Taller children have higher risk of developing obesity

Children who are relatively tall for their age have a higher risk of developing obesity, according to a new study published in Obesity.

In the study, investigators examined the health records of 2.8 million children who were initially examined between 2 and 13 years of age. When they were re-examined an average of 4 years later (but up to 13 years later), taller children were more likely to have a higher body mass index than shorter children.

For example, among the thinnest children at the start, the prevalence of obesity at the second exam was 5-fold higher in the tallest children than in the shortest children (3.1% versus 0.6%). Among the heaviest children at the start, the respective prevalence rates of obesity were 89.5% versus 53.4%.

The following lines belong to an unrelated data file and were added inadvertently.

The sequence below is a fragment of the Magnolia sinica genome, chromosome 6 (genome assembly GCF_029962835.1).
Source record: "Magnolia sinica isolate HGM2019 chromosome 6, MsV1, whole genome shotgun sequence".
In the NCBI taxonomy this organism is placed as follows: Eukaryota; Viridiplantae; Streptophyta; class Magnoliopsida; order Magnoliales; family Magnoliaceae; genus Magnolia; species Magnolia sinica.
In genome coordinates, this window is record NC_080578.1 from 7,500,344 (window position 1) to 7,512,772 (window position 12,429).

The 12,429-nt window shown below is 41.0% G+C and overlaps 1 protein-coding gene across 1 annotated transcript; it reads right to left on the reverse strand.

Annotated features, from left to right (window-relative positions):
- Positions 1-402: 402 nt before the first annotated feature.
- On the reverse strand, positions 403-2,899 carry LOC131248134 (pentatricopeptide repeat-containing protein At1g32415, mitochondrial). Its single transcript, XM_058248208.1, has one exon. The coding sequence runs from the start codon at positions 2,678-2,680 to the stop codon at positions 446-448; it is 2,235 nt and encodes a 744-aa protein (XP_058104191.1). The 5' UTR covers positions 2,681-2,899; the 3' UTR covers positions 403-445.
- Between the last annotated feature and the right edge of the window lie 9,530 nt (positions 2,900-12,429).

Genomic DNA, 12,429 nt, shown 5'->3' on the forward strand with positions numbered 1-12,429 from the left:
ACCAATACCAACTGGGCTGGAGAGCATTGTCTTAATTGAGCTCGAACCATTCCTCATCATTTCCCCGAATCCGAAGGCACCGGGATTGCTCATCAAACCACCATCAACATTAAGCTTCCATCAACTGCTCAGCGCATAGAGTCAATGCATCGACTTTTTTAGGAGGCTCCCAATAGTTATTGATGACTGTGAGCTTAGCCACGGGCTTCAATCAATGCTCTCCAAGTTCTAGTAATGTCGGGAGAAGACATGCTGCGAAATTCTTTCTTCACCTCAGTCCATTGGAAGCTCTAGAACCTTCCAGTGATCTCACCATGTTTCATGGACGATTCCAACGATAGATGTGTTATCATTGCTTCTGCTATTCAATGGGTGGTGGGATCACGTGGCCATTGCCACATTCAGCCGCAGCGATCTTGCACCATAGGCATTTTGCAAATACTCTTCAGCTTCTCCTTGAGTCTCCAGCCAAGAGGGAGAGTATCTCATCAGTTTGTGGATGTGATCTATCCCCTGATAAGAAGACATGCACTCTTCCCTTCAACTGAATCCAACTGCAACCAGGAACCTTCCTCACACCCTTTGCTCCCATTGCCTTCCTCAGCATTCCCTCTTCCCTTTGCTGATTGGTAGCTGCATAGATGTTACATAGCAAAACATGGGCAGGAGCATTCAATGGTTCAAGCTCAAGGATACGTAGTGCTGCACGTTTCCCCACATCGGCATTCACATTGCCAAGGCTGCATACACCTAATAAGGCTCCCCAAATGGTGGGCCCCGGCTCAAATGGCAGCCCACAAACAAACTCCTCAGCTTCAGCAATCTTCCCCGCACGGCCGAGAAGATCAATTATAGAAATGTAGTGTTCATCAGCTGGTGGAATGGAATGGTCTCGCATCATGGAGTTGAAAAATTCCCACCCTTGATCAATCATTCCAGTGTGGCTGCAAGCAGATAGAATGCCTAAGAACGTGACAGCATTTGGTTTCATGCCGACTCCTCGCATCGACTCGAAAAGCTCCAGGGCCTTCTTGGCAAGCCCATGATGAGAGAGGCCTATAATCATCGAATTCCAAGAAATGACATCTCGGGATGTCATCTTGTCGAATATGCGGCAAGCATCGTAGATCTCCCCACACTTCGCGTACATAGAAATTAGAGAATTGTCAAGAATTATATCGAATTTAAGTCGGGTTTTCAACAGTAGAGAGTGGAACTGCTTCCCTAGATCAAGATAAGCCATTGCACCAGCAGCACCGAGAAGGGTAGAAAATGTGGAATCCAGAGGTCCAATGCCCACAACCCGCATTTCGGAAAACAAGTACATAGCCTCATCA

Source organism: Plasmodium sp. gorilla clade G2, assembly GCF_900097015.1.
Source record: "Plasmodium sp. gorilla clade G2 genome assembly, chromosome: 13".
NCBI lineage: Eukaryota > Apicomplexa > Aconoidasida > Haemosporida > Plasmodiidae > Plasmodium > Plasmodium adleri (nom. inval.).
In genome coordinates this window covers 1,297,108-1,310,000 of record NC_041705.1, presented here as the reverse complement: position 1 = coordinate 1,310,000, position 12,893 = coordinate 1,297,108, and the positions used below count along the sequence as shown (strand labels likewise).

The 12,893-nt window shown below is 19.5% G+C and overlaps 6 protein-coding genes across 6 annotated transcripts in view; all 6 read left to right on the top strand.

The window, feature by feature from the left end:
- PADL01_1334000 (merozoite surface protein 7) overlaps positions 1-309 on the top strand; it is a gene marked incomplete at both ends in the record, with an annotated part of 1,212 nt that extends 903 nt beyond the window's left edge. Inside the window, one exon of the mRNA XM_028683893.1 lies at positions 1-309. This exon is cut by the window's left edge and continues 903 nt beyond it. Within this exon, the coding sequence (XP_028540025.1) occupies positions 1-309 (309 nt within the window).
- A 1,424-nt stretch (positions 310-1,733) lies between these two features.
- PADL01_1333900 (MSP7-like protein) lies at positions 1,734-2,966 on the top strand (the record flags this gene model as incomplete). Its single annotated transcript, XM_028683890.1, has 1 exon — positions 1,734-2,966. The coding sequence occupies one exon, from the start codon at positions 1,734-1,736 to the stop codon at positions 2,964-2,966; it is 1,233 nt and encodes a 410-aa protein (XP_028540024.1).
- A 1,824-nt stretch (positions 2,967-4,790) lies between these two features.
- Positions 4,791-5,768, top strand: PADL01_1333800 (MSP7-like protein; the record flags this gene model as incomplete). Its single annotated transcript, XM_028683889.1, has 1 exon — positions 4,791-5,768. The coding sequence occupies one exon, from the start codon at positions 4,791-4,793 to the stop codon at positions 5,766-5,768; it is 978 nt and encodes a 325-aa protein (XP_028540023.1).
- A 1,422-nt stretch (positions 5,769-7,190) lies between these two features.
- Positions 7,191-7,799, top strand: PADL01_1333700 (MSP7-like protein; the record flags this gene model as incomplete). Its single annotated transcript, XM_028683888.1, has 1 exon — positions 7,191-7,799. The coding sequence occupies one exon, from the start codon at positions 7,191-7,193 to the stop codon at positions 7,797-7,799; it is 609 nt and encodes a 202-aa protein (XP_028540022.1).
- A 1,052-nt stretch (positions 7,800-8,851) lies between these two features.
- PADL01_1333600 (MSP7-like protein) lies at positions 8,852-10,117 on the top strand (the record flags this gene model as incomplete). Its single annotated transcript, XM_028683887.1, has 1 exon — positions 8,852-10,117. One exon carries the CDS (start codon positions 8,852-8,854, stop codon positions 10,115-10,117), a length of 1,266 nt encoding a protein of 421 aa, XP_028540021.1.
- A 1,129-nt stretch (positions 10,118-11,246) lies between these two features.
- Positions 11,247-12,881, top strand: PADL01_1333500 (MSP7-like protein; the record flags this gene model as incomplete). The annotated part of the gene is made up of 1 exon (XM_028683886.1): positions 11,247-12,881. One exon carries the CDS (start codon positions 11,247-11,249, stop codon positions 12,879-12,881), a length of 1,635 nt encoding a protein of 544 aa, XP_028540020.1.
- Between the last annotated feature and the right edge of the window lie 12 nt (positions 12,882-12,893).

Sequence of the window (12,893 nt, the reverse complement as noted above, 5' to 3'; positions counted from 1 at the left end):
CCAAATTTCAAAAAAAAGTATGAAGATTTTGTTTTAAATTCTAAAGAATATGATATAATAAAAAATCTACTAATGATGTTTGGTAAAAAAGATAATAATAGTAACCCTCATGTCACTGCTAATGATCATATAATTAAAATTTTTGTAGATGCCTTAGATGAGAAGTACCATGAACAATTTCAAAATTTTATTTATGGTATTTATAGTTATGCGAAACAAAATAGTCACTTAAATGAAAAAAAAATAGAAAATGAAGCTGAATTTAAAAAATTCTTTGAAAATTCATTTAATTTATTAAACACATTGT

The association between taller height and obesity at the second exam was strongest in children who were initially examined when they were younger than 7 years old.

As about half of this association is independent of the initial body mass index of the child, the use of height may be a simple way to more accurately classify which children will become obese."

David S. Freedman, Ph.D., Lead Author, Centers for Disease Control and Prevention

Source:
Journal reference:

Freedman, D.S., et al. (2020) The Longitudinal Relation of Childhood Height to Subsequent Obesity in a Large Electronic Health Record Database. Obesity. doi.org/10.1002/oby.22901.

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